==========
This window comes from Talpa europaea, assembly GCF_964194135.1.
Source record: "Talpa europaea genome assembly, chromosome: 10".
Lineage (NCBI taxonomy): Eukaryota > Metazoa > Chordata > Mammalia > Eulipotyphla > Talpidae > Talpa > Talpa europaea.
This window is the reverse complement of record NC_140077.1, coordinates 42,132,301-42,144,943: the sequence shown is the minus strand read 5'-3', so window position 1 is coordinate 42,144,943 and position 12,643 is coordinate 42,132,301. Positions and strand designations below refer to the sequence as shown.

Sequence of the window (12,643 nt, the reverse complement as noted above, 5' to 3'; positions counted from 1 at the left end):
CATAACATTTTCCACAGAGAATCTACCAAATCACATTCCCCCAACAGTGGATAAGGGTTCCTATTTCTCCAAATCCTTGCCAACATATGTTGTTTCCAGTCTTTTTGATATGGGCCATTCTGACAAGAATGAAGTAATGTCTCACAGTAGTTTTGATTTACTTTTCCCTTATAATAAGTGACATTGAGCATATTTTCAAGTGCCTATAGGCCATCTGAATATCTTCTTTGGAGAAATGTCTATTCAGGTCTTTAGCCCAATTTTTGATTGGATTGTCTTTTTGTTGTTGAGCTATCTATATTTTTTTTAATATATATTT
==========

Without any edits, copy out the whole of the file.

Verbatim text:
This window comes from Talpa europaea, assembly GCF_964194135.1.
Source record: "Talpa europaea genome assembly, chromosome: 10".
Lineage (NCBI taxonomy): Eukaryota > Metazoa > Chordata > Mammalia > Eulipotyphla > Talpidae > Talpa > Talpa europaea.
This window is the reverse complement of record NC_140077.1, coordinates 42,132,301-42,144,943: the sequence shown is the minus strand read 5'-3', so window position 1 is coordinate 42,144,943 and position 12,643 is coordinate 42,132,301. Positions and strand designations below refer to the sequence as shown.

Sequence of the window (12,643 nt, the reverse complement as noted above, 5' to 3'; positions counted from 1 at the left end):
CATAACATTTTCCACAGAGAATCTACCAAATCACATTCCCCCAACAGTGGATAAGGGTTCCTATTTCTCCAAATCCTTGCCAACATATGTTGTTTCCAGTCTTTTTGATATGGGCCATTCTGACAAGAATGAAGTAATGTCTCACAGTAGTTTTGATTTACTTTTCCCTTATAATAAGTGACATTGAGCATATTTTCAAGTGCCTATAGGCCATCTGAATATCTTCTTTGGAGAAATGTCTATTCAGGTCTTTAGCCCAATTTTTGATTGGATTGTCTTTTTGTTGTTGAGCTATCTATATTTTTTTTAATATATATTT